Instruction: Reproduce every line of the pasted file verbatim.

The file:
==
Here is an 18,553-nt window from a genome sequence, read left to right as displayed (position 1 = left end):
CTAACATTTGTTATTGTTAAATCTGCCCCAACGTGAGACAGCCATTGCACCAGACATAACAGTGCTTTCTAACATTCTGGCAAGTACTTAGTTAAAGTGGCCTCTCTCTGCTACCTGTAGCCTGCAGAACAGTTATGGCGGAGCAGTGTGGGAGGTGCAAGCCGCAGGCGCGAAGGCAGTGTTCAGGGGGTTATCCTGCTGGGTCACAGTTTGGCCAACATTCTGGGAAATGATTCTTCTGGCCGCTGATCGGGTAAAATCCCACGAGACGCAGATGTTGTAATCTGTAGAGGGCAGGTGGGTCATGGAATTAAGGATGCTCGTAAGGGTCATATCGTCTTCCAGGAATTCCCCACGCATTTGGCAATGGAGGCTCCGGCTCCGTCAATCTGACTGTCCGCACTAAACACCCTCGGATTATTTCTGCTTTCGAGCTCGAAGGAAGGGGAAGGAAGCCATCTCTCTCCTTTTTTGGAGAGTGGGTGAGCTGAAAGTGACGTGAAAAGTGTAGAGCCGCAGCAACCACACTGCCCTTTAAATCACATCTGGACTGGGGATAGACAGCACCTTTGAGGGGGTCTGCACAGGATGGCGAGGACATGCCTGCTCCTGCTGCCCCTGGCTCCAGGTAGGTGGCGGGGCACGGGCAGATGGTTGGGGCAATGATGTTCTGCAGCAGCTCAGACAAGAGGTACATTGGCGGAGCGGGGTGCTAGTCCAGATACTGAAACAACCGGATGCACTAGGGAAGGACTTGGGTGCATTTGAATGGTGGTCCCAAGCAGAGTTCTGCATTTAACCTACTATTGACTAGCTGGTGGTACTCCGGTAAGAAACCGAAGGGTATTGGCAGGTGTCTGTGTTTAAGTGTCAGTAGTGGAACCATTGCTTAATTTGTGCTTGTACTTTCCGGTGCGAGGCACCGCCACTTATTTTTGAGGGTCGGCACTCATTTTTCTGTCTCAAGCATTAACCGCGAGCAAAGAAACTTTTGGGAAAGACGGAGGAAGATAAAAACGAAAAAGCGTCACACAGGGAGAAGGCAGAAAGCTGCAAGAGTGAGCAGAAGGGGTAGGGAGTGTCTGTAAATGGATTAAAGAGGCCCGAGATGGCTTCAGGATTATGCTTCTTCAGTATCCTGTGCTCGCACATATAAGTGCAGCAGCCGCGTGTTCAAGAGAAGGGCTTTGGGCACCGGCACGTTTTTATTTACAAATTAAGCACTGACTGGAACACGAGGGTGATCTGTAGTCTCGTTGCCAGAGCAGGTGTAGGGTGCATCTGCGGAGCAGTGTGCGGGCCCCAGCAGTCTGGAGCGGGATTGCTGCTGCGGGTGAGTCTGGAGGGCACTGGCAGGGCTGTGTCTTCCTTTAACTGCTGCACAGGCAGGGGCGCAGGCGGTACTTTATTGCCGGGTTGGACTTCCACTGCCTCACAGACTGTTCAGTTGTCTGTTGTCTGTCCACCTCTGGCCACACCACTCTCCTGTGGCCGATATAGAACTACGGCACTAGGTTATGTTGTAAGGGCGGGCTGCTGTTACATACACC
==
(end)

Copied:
Here is an 18,553-nt window from a genome sequence, read left to right as displayed (position 1 = left end):
CTAACATTTGTTATTGTTAAATCTGCCCCAACGTGAGACAGCCATTGCACCAGACATAACAGTGCTTTCTAACATTCTGGCAAGTACTTAGTTAAAGTGGCCTCTCTCTGCTACCTGTAGCCTGCAGAACAGTTATGGCGGAGCAGTGTGGGAGGTGCAAGCCGCAGGCGCGAAGGCAGTGTTCAGGGGGTTATCCTGCTGGGTCACAGTTTGGCCAACATTCTGGGAAATGATTCTTCTGGCCGCTGATCGGGTAAAATCCCACGAGACGCAGATGTTGTAATCTGTAGAGGGCAGGTGGGTCATGGAATTAAGGATGCTCGTAAGGGTCATATCGTCTTCCAGGAATTCCCCACGCATTTGGCAATGGAGGCTCCGGCTCCGTCAATCTGACTGTCCGCACTAAACACCCTCGGATTATTTCTGCTTTCGAGCTCGAAGGAAGGGGAAGGAAGCCATCTCTCTCCTTTTTTGGAGAGTGGGTGAGCTGAAAGTGACGTGAAAAGTGTAGAGCCGCAGCAACCACACTGCCCTTTAAATCACATCTGGACTGGGGATAGACAGCACCTTTGAGGGGGTCTGCACAGGATGGCGAGGACATGCCTGCTCCTGCTGCCCCTGGCTCCAGGTAGGTGGCGGGGCACGGGCAGATGGTTGGGGCAATGATGTTCTGCAGCAGCTCAGACAAGAGGTACATTGGCGGAGCGGGGTGCTAGTCCAGATACTGAAACAACCGGATGCACTAGGGAAGGACTTGGGTGCATTTGAATGGTGGTCCCAAGCAGAGTTCTGCATTTAACCTACTATTGACTAGCTGGTGGTACTCCGGTAAGAAACCGAAGGGTATTGGCAGGTGTCTGTGTTTAAGTGTCAGTAGTGGAACCATTGCTTAATTTGTGCTTGTACTTTCCGGTGCGAGGCACCGCCACTTATTTTTGAGGGTCGGCACTCATTTTTCTGTCTCAAGCATTAACCGCGAGCAAAGAAACTTTTGGGAAAGACGGAGGAAGATAAAAACGAAAAAGCGTCACACAGGGAGAAGGCAGAAAGCTGCAAGAGTGAGCAGAAGGGGTAGGGAGTGTCTGTAAATGGATTAAAGAGGCCCGAGATGGCTTCAGGATTATGCTTCTTCAGTATCCTGTGCTCGCACATATAAGTGCAGCAGCCGCGTGTTCAAGAGAAGGGCTTTGGGCACCGGCACGTTTTTATTTACAAATTAAGCACTGACTGGAACACGAGGGTGATCTGTAGTCTCGTTGCCAGAGCAGGTGTAGGGTGCATCTGCGGAGCAGTGTGCGGGCCCCAGCAGTCTGGAGCGGGATTGCTGCTGCGGGTGAGTCTGGAGGGCACTGGCAGGGCTGTGTCTTCCTTTAACTGCTGCACAGGCAGGGGCGCAGGCGGTACTTTATTGCCGGGTTGGACTTCCACTGCCTCACAGACTGTTCAGTTGTCTGTTGTCTGTCCACCTCTGGCCACACCACTCTCCTGTGGCCGATATAGAACTACGGCACTAGGTTATGTTGTAAGGGCGGGCTGCTGTTACATACACC